Medicine in Glasgow, past and present
Timeline: 6 months
Client: The Hunterian, Glasgow
Aim: The aim was to develop some exhibits about health to tie in with a renovation that was being completed in the museum. We had to propose a number of ideas, 6 of which were selected to be built.
What we did: FifeX created 6 interactives all based on important aspects of health:Virus & Antibodies - Users explore the interaction of antibodies with viruses and the result of virus mutation.Which Joint? - A hands-on exhibit to introduce people to the difference in the way knee joints behave in people with Osteoarthritis and Rheumatoid Arthritis compared to a normal, healthy joint. By moving the joint with their hand, users can feel (and hear!) the difference between the three joints! LCD shutters allow information panels to 'appear' when the joint is being used.One Life Bandit - An exciting software based exhibit where the user is asked to input their current lifestyle characteristics and then observe how this impacts their future chances of survival. The aim of the game is for the user to reach the age of 100, and receive a telegram from the Queen! As the user advances through the game they observe how their lifestyle factors increase their risk of certain diseases before giving them minor incidents in those areas. Each time, risks (based on real statistics) are calculated and their outcome is decided. If you survive the minor incident, the game allows you to change your lifestyle habits, in the hope that you can still make it to 100!Multiple Sclerosis - This exhibit is a simple yet graphic demonstration of how the process of de-myelination of CNS nerve fibres gives rise to significant changes in their function. The visitor is encouraged to stimulate the dendrites of each nerve by repeatedly pressing on the 'dendrite' buttons until the stimulated nerve is triggered. The normal cell shows normal saltatory conduction (slowed down for the exhibit). The nerve impulse is conducted rapidly along the axon and repolarisation is fast so the nerve is soon able to be stimulated again. In contrast, the damaged nerve shows only continuous conduction, which is slow. Repolarisation also takes a great deal longer so the user has to wait longer before the nerve can be stimulated again.Arteriosclerosis - A simple interactive demonstrating the consequences of loss of arterial elasticity. Users are invited to pump the handpump to see the how the blood flow is different in an 'artery' that is in a normal condition and one that has lost its elasticiBlood Pressure - The centre piece exhibit allows users to appreciate of how hard their heart works and to demonstrate how this load is significantly increased with raised blood pressure. The exhibit, 3m high, gives the user 5 different pressures that they can pump with their legs. Moving up from the lowest pressure the user notices that it gets increasingly difficult to pump the 'blood'. With legs tiring quickly the aim is to leave a lasting impression on the effects of blood pressure problems.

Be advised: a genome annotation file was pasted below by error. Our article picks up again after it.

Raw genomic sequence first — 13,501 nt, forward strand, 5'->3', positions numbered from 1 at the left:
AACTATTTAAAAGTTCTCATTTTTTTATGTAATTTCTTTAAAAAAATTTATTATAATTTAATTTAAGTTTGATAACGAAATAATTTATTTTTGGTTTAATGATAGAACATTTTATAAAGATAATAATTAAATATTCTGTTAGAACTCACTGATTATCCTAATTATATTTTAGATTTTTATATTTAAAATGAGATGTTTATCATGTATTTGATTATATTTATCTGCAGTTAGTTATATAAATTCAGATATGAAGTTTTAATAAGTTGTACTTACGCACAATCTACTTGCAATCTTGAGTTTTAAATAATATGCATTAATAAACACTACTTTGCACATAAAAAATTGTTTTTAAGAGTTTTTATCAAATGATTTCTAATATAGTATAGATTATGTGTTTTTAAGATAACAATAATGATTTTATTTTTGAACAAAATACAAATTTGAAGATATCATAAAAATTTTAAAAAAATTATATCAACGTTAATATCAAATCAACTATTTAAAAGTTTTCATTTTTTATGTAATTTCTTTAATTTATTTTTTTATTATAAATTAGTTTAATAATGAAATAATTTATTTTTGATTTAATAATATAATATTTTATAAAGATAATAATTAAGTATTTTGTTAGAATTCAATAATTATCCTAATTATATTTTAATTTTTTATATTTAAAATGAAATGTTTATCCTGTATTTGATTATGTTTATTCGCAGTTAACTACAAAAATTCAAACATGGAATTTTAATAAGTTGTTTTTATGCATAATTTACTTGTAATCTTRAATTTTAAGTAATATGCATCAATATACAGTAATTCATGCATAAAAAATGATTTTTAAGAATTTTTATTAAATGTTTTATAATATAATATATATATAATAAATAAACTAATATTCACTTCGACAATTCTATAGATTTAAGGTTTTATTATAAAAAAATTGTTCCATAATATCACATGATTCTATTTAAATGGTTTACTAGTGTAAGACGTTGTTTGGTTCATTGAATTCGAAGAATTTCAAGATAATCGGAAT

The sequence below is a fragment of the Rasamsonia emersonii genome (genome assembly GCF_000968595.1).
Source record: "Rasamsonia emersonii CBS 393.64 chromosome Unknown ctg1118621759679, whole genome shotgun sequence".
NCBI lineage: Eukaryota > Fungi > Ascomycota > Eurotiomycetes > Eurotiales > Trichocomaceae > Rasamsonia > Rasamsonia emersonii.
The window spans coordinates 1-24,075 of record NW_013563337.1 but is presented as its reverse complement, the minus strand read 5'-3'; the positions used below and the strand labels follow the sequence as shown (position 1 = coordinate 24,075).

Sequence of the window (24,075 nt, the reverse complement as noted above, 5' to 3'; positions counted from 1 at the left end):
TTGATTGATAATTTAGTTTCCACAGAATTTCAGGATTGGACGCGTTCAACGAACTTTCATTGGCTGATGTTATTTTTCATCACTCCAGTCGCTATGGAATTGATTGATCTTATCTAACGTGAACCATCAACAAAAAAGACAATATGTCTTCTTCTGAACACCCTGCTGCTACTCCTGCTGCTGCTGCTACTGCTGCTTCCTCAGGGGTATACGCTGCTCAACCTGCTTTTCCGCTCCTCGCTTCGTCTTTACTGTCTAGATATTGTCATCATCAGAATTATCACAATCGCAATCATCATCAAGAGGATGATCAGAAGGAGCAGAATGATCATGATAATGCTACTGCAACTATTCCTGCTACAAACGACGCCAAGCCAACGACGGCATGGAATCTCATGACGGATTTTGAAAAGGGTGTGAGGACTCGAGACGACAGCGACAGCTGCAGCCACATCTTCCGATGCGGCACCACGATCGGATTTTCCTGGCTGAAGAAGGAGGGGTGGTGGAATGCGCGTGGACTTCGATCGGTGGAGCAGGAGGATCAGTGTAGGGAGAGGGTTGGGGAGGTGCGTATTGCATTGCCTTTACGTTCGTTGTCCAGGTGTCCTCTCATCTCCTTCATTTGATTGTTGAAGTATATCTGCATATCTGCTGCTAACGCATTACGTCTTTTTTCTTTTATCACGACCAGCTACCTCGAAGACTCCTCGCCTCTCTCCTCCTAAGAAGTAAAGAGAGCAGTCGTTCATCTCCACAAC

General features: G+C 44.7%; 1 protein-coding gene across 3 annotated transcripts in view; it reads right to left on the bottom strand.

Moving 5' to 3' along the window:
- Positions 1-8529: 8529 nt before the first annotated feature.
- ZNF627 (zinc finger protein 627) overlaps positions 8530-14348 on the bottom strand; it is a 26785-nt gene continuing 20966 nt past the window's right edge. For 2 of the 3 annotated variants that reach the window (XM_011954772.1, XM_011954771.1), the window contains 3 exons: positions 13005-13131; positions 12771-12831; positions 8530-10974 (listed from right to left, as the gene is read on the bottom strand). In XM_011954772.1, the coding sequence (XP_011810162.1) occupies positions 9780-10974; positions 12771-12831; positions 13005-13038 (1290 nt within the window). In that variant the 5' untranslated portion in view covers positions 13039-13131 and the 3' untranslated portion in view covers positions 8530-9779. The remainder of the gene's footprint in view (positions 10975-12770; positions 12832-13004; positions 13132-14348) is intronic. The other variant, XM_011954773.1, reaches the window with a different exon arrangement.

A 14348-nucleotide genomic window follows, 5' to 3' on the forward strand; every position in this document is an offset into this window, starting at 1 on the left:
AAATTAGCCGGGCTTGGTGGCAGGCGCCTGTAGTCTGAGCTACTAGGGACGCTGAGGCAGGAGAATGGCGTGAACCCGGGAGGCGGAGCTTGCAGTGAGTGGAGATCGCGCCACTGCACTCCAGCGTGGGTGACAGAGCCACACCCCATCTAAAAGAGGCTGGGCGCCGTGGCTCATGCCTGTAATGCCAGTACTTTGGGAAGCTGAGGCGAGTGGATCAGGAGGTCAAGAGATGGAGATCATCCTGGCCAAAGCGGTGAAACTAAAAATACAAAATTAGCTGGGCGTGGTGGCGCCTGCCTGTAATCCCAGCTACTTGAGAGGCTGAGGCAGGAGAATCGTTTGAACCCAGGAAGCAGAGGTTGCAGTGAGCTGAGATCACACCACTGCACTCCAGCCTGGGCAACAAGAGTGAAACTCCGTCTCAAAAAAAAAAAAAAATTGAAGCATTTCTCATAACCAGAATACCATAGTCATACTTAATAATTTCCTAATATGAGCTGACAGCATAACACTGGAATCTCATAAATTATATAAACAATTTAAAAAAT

External Link to Client's Website: http://www.gla.ac.uk/hunterian/